We then isolated just those students who attended the Writing Center. The Writing Center helped drive a 2.7 percentage point increase in persistence for students overall who used it, compared to those who did not. For first-year students the lift in persistence was higher at 3.4 percentage points – an important learning given this institution’s focus on first-time, full-time freshmen.
Taking the analysis a step further, we then divided all Writing Center users in the 2011-2015 sample into quintiles based on most likely to persist to lowest likelihood to persist. Our team used prediction-based propensity score matching to identify like students (across many variables) whose data footprints were even matches, but who did not attend the center. This minimizes the selection bias often clouding the quest to measure supplemental academic support efficacy.
By looking at the data Illume Impact surfaced, this institution learned three important and highly actionable insights:
The first was that they could use Illume to identify discreet sets of students (quintiles) to target based on powerful predictors rather than by examining one attribute like grade book, attendance or GPA.
The second insight was the significant lift of 8.2 percentage points increase in persistence in the bottom quintile, with statistical significance. This lift was approximately 600 percent greater than for students with a moderate probability to persist.
This is informing advisors about exactly who to reach out to, and encourage more use of the writing center for measurable lift in student success, now and in the future.
Case #2: Large Urban College Measures Their Investment in Giant Computer Lab
This large urban college is among the top three institutions in its state and serves more than 50,000 students a year, many of them entering underprepared for college-level work. Traditional developmental education courses have had costly effects with high withdrawals (27 percent). The time and cost to complete the non-credit bearing, three-course sequence of Math, Elementary Algebra and Intermediate Algebra has been problematic for many working adults with financial constraints and busy life schedules.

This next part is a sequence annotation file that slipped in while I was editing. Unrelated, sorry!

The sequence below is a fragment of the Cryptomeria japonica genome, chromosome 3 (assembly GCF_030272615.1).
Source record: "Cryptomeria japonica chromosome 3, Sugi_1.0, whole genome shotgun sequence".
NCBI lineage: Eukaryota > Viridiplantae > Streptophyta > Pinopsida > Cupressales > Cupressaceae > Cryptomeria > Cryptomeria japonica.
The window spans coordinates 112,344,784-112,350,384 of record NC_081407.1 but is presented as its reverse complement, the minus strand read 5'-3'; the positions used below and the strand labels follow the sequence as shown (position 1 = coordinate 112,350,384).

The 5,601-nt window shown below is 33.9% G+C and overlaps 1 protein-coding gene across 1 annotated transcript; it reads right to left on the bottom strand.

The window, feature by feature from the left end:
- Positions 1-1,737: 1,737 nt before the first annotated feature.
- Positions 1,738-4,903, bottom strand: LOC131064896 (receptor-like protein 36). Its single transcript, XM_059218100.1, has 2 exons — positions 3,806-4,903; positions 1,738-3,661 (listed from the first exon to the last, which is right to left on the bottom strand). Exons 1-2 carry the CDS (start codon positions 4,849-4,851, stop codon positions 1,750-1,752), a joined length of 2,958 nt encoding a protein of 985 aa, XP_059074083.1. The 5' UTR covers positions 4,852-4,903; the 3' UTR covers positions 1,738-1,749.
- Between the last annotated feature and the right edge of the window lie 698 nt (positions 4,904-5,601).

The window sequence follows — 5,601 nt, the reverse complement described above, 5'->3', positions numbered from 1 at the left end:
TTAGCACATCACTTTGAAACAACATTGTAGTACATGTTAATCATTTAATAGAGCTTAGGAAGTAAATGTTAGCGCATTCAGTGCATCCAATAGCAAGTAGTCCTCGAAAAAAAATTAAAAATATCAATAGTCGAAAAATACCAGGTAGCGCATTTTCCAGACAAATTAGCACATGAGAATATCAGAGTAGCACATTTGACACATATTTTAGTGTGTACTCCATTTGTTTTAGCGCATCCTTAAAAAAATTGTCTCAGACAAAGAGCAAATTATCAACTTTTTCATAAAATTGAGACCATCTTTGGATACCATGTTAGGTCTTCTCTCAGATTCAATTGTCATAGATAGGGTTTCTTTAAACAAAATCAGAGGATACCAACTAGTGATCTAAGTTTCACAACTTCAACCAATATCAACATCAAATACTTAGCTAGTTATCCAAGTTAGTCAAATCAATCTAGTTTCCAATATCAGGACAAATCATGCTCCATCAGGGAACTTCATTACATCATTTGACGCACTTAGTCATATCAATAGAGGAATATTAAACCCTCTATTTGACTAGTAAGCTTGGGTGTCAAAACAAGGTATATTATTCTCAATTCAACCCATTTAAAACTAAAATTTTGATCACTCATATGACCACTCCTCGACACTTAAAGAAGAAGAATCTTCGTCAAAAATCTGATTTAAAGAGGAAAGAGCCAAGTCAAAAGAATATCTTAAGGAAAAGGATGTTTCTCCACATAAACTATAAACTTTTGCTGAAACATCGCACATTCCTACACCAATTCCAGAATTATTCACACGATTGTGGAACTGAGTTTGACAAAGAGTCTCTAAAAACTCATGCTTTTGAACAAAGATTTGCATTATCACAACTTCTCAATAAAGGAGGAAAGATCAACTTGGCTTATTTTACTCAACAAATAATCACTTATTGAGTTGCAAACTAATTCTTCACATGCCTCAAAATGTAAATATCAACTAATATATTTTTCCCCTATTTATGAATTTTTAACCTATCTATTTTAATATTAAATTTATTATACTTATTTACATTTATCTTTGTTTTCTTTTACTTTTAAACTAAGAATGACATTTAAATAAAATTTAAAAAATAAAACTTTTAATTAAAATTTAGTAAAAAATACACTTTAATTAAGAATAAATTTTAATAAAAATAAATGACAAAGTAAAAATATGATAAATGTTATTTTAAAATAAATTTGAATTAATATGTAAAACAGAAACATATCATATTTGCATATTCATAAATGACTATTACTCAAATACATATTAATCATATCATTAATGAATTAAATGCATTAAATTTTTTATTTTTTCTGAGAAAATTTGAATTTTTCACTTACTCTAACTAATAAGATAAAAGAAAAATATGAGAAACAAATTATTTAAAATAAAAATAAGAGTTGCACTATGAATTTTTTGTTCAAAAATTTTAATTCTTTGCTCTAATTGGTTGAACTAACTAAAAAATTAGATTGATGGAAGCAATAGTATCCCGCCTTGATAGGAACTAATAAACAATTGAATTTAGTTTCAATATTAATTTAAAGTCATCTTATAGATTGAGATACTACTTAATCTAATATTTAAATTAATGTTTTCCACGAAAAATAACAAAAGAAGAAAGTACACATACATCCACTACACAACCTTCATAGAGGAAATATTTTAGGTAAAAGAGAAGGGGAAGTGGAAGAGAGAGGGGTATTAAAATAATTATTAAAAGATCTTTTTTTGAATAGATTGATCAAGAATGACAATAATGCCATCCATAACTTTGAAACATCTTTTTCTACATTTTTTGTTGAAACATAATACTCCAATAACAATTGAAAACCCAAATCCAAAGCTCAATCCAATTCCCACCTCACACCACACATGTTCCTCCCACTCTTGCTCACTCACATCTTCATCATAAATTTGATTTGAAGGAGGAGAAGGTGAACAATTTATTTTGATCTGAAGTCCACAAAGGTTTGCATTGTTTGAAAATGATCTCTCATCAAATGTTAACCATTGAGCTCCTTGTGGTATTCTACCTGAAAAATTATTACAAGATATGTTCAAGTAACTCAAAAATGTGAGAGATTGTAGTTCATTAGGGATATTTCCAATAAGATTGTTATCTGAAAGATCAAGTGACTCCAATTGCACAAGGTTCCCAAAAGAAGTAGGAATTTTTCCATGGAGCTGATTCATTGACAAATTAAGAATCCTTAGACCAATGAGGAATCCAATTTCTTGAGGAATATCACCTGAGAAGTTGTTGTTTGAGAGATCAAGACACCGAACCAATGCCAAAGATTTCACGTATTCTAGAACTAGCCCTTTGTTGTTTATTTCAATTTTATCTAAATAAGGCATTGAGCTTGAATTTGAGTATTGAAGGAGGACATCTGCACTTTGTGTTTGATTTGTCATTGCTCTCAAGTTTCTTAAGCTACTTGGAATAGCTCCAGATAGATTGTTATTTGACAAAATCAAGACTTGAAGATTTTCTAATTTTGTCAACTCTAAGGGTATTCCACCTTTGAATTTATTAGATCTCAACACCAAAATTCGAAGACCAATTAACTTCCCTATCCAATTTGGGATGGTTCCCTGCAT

This college invested in a large computer lab with more than 600 stations and is working to bring their students of all academic capabilities through the center. Since its opening in 2014, the center has seen over 16,000 unique students representing well over 200,000 interactions. Students are drawn to the lab not only because of its size, but also because of the innovative programs being offered within its glassed walls. For example, the center offers a redesigned developmental math course – one that combines personalized hands-on learning with adaptive online education.
We used Illume Impact to analyze first-year data and found that the center is the most powerful tool in the college’s suite of student success initiatives. This is especially true among groups that have historically struggled the most with persistence and completion.
Key findings include:
Students who visited the center at least once each term persisted at a rate of 6.15 percentage points higher than students who never visited the center.
The impact was significantly greater for DevEd students who showed a lift in persistence of 12.44 percentage points, compared to 3.29 for non-DevEd students.
The lower the persistence prediction scores for DevEd students, the better the outcomes – from 10.25 to 17.75 percentage points for those students with lowest probability to succeed.
Additionally, we found that part-time DevEd students who frequent the math center improve their persistence by 14.07 percentage points compared to full-time DevEd students who experienced a lift of 9.01 percentage points.
There’s much to learn, individually at campuses like these and together as a community. Learn More.